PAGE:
Lake met fellow Marine Charles Ng through a war gamer magazine advertisement he placed in 1981. In 1984, Ng was dishonorably discharged after serving time for theft and desertion, and Lake invited him to share a cabin near Wilseyville, California that he was renting from Balazs.:92 Next to the cabin, Lake had built a structure described in his journals as a "dungeon". He probably had already murdered his brother Donald and his friend and best man Charles Gunnar, stealing their money and Gunnar's identity. Over the next year, Lake and Ng began a pattern of rape, torture, and murder. Their victims included their neighbor Lonnie Bond, his girlfriend Brenda O'Connor, their infant son Lonnie Jr., and Harvey and Deborah Dubs and their young son Sean. According to court records, they killed the men and infants immediately but kept the women alive, raping and torturing them, before murdering them or allowing them to die from their injuries.:92 Other known victims included relatives and friends who came looking for Bond and O'Connor, two gay men and some workmates of Ng.
Arrest and suicide
On June 2, 1985, Ng was caught shoplifting a vise from a hardware store in San Francisco and fled the scene. Lake later drove to the store and attempted to pay for the vise, but by then police had arrived.:93 Officers noticed that Lake bore no resemblance to the photo on his driving license, which carried the name of Robin Stapley, a San Diego man reported missing by his family several weeks earlier. He was arrested after a gun equipped with a prohibited silencer was found in the trunk of his vehicle, and later positively identified via a fingerprint search. While in custody, Lake swallowed cyanide pills that he had sewn into his clothes, and died four days later.:93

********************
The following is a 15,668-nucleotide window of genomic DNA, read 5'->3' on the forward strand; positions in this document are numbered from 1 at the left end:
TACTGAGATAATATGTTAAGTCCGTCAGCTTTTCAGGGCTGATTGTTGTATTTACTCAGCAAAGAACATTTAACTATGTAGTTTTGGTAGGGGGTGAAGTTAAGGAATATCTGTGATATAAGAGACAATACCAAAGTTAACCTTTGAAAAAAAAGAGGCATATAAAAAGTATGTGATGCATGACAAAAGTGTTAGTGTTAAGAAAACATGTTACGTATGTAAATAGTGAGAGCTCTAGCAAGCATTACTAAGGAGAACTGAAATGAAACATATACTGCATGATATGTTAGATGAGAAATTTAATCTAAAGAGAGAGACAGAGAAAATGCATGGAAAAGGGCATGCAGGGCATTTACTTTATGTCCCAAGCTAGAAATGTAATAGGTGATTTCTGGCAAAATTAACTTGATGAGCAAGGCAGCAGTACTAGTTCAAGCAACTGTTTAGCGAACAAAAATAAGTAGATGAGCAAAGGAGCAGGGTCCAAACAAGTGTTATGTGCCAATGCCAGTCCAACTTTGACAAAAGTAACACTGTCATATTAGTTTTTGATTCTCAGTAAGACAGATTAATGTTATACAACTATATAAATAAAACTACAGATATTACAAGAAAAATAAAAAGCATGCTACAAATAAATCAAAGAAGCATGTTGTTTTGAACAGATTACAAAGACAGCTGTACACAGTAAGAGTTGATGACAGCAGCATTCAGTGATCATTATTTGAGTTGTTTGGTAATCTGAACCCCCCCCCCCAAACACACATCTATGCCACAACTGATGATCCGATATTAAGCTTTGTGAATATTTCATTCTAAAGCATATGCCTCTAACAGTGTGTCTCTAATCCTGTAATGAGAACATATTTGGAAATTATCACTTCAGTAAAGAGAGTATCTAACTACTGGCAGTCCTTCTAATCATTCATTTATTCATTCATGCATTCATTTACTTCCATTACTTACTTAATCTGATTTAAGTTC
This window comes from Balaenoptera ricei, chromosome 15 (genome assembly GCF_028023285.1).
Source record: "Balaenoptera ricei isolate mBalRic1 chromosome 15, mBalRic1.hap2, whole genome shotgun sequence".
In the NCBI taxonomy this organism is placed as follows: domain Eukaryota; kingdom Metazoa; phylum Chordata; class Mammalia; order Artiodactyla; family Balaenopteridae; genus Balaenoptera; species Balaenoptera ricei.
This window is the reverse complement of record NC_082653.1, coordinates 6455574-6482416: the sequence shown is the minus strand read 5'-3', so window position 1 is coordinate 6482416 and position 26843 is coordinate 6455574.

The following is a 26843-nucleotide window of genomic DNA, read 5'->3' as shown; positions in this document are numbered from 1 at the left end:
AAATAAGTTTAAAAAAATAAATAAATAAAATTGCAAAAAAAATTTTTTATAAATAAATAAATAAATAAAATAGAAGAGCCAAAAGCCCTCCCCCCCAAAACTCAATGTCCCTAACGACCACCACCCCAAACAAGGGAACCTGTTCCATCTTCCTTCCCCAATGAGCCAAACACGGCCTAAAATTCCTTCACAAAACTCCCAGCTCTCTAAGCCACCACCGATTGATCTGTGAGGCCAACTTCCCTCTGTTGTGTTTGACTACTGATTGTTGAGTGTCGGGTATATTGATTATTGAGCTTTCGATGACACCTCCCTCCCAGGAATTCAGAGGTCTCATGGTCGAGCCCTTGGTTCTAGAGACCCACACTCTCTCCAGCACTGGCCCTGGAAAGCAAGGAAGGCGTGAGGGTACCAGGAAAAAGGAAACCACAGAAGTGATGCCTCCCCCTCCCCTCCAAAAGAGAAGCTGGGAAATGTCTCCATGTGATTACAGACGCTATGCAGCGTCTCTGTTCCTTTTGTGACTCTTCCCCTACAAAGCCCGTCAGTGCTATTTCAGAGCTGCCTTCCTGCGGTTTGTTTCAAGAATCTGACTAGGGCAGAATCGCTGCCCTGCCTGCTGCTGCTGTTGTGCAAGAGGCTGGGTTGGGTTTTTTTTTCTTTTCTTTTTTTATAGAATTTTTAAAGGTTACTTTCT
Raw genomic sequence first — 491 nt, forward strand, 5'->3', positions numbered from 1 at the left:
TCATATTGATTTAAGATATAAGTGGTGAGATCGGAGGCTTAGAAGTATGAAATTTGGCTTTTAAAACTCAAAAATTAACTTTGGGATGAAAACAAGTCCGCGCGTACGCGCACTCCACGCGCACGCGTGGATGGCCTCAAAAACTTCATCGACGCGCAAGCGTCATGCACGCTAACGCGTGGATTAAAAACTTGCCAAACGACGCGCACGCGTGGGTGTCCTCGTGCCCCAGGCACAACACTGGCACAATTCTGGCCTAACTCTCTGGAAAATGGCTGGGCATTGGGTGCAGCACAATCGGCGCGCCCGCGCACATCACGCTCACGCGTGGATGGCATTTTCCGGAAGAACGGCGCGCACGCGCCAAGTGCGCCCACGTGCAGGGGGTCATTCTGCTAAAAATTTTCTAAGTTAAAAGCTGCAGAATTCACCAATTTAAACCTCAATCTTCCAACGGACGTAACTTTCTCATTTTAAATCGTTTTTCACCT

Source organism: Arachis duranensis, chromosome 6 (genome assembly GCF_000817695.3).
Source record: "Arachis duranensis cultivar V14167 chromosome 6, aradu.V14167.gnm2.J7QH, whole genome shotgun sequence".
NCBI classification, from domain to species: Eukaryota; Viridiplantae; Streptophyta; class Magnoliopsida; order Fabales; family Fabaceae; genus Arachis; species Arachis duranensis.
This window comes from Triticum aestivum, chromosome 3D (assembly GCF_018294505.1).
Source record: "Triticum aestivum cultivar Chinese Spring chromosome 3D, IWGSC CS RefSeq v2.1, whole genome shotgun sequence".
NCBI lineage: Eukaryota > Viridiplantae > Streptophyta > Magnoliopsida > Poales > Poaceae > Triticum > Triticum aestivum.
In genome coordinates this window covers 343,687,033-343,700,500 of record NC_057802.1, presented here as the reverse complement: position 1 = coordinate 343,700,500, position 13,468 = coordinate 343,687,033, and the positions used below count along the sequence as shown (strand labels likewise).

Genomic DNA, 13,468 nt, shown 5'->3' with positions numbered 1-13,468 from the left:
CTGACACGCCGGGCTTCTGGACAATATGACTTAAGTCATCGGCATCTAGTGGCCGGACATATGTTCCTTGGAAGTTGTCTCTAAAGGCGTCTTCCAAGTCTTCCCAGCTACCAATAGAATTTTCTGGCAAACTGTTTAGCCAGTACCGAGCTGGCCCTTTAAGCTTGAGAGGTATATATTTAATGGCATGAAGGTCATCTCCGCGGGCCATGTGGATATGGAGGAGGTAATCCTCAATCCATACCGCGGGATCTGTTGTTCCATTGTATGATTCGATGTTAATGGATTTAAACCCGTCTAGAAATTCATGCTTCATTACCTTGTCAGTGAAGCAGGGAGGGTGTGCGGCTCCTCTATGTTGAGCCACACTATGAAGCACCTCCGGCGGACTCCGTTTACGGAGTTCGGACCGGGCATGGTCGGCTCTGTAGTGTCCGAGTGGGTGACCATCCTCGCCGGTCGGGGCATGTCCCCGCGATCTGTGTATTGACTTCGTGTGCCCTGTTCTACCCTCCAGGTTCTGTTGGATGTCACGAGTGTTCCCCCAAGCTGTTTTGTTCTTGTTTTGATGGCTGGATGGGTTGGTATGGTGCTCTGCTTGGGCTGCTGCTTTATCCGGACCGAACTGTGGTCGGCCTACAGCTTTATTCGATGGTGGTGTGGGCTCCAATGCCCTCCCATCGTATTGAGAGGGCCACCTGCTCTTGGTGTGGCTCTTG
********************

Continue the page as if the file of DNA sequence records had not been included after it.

The license plate on Lake's vehicle was registered to him, but the vehicle itself was registered to Paul Cosner, who had disappeared in November 1984. Lake's auto registration led detectives to the property in Wilseyville, where they found Stapley's truck and Bond's car, and behind the cabin, the dungeon. In a makeshift burial site nearby, police unearthed roughly 40 pounds of burned and crushed human bone fragments corresponding to a minimum of 11 bodies.:94 Two bodies, later identified as Bond and Stapley, had been gagged and executed by gunshots to the head. Police also found a hand-drawn "treasure map", leading them to two buried five-gallon buckets. One contained an assortment of ID papers and personal possessions, suggesting that the total victim count could be as high as 25. In the other were Lake's handwritten journals for the years 1983 and 1984, and two videotapes documenting their torture of Brenda O'Connor and Deborah Dubs. In one of the tapes, Ng is seen telling O'Connor, "You can cry and stuff, like the rest of them, but it won't do any good. We are pretty ... cold-hearted, so to speak." In the other, Dubs is shown being assaulted so severely that she "could not have survived".:94